Wednesday, April 10, 2013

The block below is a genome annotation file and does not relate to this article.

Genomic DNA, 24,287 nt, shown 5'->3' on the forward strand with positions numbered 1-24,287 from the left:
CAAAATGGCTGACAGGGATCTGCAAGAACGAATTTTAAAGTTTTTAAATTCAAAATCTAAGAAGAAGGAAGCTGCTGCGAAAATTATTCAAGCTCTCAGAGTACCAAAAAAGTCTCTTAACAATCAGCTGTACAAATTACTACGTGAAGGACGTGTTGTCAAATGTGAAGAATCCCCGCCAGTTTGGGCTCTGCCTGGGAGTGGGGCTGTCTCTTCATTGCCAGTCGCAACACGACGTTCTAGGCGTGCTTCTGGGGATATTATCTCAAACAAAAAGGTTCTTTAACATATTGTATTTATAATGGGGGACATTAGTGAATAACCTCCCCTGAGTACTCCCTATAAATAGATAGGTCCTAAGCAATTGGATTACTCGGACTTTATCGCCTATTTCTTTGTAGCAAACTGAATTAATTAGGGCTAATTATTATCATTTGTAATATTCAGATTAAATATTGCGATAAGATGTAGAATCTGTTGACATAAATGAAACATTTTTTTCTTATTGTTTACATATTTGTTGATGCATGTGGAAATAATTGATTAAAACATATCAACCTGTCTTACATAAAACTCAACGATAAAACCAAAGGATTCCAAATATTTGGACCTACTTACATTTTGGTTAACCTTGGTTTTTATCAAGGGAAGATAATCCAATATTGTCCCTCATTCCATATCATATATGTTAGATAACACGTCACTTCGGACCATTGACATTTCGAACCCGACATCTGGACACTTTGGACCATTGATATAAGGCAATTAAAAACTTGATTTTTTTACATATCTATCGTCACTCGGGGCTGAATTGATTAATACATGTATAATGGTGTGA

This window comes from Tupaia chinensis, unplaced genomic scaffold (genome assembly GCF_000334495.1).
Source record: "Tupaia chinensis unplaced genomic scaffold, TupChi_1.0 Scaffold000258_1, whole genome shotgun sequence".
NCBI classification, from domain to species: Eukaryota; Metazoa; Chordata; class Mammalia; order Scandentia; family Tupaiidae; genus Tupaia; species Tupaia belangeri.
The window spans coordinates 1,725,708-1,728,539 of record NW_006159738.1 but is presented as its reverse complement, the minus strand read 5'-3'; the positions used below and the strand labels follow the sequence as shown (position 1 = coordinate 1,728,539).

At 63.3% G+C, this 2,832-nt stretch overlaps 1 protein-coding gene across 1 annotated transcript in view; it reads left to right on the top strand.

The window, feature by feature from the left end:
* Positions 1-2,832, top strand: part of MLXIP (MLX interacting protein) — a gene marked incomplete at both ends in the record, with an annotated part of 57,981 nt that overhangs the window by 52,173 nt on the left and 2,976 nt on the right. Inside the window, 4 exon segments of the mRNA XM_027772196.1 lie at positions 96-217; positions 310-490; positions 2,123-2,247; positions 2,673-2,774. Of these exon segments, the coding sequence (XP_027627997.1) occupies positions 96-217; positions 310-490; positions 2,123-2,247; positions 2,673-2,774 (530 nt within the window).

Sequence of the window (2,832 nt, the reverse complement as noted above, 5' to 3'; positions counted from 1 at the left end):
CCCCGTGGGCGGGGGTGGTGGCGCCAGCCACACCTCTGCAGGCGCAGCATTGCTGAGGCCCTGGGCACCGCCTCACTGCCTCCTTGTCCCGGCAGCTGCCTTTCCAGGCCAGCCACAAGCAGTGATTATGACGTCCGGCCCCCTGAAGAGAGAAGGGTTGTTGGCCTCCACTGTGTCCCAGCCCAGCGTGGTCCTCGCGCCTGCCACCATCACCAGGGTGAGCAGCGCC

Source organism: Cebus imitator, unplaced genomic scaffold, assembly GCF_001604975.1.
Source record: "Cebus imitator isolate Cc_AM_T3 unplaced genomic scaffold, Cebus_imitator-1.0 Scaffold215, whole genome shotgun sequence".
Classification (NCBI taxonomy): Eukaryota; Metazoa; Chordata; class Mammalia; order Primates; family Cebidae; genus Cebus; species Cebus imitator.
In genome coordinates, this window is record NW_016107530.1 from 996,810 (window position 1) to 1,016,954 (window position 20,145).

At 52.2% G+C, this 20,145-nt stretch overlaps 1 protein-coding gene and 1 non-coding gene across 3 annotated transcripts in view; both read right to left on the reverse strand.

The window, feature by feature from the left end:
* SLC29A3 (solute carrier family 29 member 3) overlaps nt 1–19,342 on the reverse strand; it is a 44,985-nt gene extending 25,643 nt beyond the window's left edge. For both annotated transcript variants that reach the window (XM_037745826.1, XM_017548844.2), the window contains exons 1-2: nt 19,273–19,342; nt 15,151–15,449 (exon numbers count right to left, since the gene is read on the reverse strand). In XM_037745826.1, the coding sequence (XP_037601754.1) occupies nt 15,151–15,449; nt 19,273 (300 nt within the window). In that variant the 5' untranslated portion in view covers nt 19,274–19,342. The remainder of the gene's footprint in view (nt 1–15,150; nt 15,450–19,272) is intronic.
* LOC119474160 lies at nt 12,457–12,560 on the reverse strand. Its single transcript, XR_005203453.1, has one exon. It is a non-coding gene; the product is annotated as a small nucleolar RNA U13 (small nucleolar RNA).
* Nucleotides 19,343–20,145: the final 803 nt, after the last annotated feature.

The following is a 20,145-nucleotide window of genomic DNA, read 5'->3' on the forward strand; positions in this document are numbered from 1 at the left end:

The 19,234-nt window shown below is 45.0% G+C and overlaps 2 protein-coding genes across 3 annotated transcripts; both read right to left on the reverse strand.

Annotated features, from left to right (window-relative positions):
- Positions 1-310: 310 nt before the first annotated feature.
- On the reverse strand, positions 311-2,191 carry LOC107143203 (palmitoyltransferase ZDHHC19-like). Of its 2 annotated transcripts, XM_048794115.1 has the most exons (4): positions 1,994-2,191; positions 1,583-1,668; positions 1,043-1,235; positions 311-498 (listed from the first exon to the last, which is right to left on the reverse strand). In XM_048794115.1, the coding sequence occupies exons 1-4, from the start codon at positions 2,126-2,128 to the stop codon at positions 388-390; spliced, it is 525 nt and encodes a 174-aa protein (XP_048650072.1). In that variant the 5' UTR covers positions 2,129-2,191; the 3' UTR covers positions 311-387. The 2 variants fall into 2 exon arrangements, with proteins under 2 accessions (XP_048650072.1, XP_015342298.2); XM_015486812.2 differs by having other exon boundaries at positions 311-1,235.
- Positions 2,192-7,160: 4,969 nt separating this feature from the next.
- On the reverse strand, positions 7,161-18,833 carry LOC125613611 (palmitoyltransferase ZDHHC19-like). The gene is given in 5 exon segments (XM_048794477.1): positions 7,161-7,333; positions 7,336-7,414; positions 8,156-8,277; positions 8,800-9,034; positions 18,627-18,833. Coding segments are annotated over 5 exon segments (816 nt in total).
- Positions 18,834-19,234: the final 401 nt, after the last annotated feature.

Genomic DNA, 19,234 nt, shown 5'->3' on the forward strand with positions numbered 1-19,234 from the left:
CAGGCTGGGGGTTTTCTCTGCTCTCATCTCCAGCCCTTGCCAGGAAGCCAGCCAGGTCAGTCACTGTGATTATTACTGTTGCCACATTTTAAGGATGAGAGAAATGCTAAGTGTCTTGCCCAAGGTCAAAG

In 2009, biologists found a fish with a clear head (the Pacific barreleye fish, Macropinna microstoma). Now they are trying to solve the mystery of why the Antarctic ocellated icefish (Chionodraco rastrospinosus) has crystal-clear blood. Every other animal with bones has the protein hemoglobin to carry oxygen throughout the vascular system, which is what makes the blood red. Scientists speculate that the fish's unusually large heart is able to push the oxygen through its system using plasma. And the other unusual characteristic of the icefish – the fact that it has no scales – may allow it to absorb oxygen more easily from the water at depths of 3,200 feet (1km). The Tokyo Sea Life Park is the only facility that has the species in captivity, after receiving them from Japanese fishermen 2011. But they soon hope to have more to study: "Luckily, we have a male and a female, and they spawned in January," says the aquarium's Satoshi Tada.

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